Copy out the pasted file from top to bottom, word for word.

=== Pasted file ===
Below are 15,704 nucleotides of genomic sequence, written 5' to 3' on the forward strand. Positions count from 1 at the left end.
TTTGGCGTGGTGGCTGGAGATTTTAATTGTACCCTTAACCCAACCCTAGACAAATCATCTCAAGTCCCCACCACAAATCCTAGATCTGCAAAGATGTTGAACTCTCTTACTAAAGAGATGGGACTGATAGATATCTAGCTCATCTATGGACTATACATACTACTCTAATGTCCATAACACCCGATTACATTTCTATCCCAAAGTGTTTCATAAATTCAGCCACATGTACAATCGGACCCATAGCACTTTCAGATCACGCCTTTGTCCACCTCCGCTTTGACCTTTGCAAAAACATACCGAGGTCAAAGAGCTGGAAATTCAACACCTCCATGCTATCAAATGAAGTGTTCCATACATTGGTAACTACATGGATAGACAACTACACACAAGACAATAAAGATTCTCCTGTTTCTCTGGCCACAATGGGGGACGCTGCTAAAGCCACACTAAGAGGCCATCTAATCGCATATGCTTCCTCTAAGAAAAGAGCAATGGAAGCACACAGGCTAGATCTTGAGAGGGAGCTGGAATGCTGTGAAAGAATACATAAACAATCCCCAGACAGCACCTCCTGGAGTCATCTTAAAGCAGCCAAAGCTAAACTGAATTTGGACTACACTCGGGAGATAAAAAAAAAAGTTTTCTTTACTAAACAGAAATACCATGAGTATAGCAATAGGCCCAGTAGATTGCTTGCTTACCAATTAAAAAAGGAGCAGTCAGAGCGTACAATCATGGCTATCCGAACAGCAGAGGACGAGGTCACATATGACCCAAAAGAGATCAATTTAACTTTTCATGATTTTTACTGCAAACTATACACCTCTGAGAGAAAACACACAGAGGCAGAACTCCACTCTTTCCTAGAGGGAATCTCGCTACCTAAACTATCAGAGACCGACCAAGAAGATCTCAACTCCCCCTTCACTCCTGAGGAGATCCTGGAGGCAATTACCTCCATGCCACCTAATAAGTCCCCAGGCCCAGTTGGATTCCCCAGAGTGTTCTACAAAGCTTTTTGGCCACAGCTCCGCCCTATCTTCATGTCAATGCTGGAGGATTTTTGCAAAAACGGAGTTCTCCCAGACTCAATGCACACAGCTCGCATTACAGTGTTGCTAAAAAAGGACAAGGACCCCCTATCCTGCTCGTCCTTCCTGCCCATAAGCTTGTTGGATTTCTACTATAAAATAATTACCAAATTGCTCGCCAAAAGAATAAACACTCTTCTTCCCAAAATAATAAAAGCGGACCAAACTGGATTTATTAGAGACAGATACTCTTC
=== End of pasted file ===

Below are 15,704 nucleotides of genomic sequence, written 5' to 3' on the forward strand. Positions count from 1 at the left end.
TTTGGCGTGGTGGCTGGAGATTTTAATTGTACCCTTAACCCAACCCTAGACAAATCATCTCAAGTCCCCACCACAAATCCTAGATCTGCAAAGATGTTGAACTCTCTTACTAAAGAGATGGGACTGATAGATATCTAGCTCATCTATGGACTATACATACTACTCTAATGTCCATAACACCCGATTACATTTCTATCCCAAAGTGTTTCATAAATTCAGCCACATGTACAATCGGACCCATAGCACTTTCAGATCACGCCTTTGTCCACCTCCGCTTTGACCTTTGCAAAAACATACCGAGGTCAAAGAGCTGGAAATTCAACACCTCCATGCTATCAAATGAAGTGTTCCATACATTGGTAACTACATGGATAGACAACTACACACAAGACAATAAAGATTCTCCTGTTTCTCTGGCCACAATGGGGGACGCTGCTAAAGCCACACTAAGAGGCCATCTAATCGCATATGCTTCCTCTAAGAAAAGAGCAATGGAAGCACACAGGCTAGATCTTGAGAGGGAGCTGGAATGCTGTGAAAGAATACATAAACAATCCCCAGACAGCACCTCCTGGAGTCATCTTAAAGCAGCCAAAGCTAAACTGAATTTGGACTACACTCGGGAGATAAAAAAAAAAGTTTTCTTTACTAAACAGAAATACCATGAGTATAGCAATAGGCCCAGTAGATTGCTTGCTTACCAATTAAAAAAGGAGCAGTCAGAGCGTACAATCATGGCTATCCGAACAGCAGAGGACGAGGTCACATATGACCCAAAAGAGATCAATTTAACTTTTCATGATTTTTACTGCAAACTATACACCTCTGAGAGAAAACACACAGAGGCAGAACTCCACTCTTTCCTAGAGGGAATCTCGCTACCTAAACTATCAGAGACCGACCAAGAAGATCTCAACTCCCCCTTCACTCCTGAGGAGATCCTGGAGGCAATTACCTCCATGCCACCTAATAAGTCCCCAGGCCCAGTTGGATTCCCCAGAGTGTTCTACAAAGCTTTTTGGCCACAGCTCCGCCCTATCTTCATGTCAATGCTGGAGGATTTTTGCAAAAACGGAGTTCTCCCAGACTCAATGCACACAGCTCGCATTACAGTGTTGCTAAAAAAGGACAAGGACCCCCTATCCTGCTCGTCCTTCCTGCCCATAAGCTTGTTGGATTTCTACTATAAAATAATTACCAAATTGCTCGCCAAAAGAATAAACACTCTTCTTCCCAAAATAATAAAAGCGGACCAAACTGGATTTATTAGAGACAGATACTCTTC